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Streaming royalty rates to be increased in the US, the Copyright Royalty Board confirms

The 44% increase to songwriter and publisher payouts will go ahead despite a 2019 appeal by Spotify, Google, Amazon and Pandora

Streaming royalty rates to be increased in the US, the Copyright Royalty Board confirms

The US Copyright Royalty Board (CRB) has set a new royalty rate for streaming services of 15.1% to pay songwriters and publishers for 2018 to 2022.

The CRB is committing to the 15.1% headline rate as initially decided in 2018, Variety reports. In 2019, streaming service providers such as Spotify, Google, Amazon and Pandora appealed against the increase for publisher and songwriter payouts on streamed music. (Apple Music did not join in the appeal.)

The decision has not been publicly announced by the CRB, though sources and the National Music Publishers Association (NMPA) president and CEO David Israelite confirm to Variety that the 15.1% royalty rate will go ahead for streams in 2018 through 2022. In the interim, streaming services were paying a mechanical royalty rate of 11.4%, and they are required to backpay the difference now that the rate for the four-year period has been reaffirmed.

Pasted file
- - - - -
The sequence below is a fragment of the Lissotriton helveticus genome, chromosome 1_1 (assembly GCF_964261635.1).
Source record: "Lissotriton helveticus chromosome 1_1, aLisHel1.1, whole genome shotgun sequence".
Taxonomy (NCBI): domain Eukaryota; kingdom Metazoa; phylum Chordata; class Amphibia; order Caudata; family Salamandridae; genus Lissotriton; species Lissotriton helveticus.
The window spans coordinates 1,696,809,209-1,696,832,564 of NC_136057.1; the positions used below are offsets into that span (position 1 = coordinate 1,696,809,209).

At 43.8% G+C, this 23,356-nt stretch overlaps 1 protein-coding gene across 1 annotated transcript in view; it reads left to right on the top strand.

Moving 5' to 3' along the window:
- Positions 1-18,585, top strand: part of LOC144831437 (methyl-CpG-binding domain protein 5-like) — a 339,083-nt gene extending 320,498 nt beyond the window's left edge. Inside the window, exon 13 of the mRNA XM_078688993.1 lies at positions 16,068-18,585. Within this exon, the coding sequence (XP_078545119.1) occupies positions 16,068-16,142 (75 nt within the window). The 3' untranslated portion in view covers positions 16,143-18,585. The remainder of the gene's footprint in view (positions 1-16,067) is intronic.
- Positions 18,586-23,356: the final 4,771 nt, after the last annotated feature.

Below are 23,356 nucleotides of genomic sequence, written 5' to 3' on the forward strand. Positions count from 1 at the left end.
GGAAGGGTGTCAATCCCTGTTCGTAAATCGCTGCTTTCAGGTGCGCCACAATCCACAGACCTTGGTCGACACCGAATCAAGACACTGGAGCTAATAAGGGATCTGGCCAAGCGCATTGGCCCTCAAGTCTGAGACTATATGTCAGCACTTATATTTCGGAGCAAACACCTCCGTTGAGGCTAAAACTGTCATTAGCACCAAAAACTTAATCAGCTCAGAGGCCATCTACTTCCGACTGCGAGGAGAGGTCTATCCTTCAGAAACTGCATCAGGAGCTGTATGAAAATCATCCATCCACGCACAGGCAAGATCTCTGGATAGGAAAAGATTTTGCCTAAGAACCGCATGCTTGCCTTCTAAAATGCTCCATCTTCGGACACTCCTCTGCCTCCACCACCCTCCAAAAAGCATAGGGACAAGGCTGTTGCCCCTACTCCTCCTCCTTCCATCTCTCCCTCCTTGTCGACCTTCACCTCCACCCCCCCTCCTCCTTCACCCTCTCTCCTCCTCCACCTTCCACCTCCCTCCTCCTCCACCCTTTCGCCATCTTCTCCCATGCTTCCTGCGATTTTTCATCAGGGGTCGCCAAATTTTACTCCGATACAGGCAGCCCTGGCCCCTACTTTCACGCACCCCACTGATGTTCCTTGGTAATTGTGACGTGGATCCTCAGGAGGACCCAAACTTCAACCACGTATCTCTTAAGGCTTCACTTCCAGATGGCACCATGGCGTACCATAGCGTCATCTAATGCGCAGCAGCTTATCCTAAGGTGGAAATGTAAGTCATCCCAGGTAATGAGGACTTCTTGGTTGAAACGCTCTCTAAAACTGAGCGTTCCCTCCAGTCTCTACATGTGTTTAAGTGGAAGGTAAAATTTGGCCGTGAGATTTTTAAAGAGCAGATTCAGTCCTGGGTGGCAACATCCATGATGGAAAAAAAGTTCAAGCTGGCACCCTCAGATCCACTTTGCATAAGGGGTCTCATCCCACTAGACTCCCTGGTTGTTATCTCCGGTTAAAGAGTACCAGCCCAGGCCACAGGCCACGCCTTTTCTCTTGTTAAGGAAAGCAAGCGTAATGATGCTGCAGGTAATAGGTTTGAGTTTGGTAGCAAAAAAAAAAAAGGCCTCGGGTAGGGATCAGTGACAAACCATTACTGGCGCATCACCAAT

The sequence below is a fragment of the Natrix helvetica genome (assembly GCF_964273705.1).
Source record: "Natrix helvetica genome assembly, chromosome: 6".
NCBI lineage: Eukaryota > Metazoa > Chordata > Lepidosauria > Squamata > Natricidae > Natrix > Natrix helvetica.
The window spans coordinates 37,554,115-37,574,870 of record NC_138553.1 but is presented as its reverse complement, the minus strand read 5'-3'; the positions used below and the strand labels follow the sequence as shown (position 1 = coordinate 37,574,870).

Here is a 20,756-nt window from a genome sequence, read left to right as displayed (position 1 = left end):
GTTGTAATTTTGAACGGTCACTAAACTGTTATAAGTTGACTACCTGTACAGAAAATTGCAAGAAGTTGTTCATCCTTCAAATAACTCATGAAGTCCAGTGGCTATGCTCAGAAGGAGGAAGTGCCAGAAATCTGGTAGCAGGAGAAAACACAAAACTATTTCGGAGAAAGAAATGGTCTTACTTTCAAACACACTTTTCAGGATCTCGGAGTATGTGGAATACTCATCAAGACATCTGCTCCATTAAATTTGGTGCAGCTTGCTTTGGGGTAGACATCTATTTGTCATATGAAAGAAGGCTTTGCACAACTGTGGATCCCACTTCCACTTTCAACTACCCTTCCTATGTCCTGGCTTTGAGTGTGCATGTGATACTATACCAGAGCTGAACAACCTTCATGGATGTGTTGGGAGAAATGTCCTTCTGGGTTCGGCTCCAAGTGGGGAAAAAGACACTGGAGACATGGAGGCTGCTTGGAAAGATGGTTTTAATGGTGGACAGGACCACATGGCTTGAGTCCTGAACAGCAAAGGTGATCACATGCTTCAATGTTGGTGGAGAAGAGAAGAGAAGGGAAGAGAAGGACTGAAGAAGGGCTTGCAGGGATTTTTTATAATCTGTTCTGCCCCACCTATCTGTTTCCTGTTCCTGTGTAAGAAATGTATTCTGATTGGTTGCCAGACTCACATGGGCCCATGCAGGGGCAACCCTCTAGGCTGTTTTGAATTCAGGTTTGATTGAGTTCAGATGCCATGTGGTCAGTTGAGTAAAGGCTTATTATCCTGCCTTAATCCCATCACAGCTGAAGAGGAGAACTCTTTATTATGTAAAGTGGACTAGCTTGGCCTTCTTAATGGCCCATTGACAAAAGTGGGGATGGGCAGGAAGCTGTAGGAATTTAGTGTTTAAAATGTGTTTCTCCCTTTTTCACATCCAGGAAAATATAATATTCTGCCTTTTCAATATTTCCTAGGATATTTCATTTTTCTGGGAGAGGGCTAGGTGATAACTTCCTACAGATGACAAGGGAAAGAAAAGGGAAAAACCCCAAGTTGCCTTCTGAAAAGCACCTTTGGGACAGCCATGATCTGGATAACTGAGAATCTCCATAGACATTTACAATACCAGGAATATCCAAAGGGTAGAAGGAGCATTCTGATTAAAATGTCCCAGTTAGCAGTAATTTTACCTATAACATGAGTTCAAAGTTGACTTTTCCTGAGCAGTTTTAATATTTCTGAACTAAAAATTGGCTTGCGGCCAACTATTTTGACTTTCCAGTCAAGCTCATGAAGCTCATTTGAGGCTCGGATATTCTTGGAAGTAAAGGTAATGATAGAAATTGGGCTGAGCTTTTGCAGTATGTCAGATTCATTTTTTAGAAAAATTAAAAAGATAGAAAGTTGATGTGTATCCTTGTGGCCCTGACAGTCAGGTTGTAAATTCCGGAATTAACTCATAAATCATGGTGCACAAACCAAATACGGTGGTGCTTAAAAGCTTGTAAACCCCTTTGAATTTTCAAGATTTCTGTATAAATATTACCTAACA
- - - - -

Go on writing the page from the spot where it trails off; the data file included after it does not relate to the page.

The new rate is an increase from the 2013-2017 mechanical royalty rate of 10.5%, up 44%. For the following 2023-2027 period, the NMPA hopes to increase the payout rate to 20%. 

Variety reports the CRB has also made decisions on how to handle streaming family plans and the Total Content Costs (TCC) rate, which affects label revenue, though those results are more in favour of streaming services. Details are not yet known. 

"Today the court reaffirmed the headline rate increase we earned four long years ago, confirming that songwriters need and deserve a significant raise from the digital streaming services who profit from their work," Israelite said in a statement to Music Week. "...This process was protracted and expensive and though we are relieved with the outcome, years of litigation to uphold a rate increase we spent years fighting for is a broken system."

"Now, songwriters and music publishers finally can be made whole and receive the rightful royalty rates from streaming services that they should've been paid years ago," he said. "We will work to ensure that the services quickly backpay copyright owners as they are required by law."

The streaming business model has long been criticised as insufficient for artists, writers and publishers. In 2020, US-based groups The United Musicians and Allied Workers Union (UMAW) launched the Justice At Spotify campaign for increased payouts to artists, and in 2021, the UK government said the streaming economy needs a "total reset" in a damning report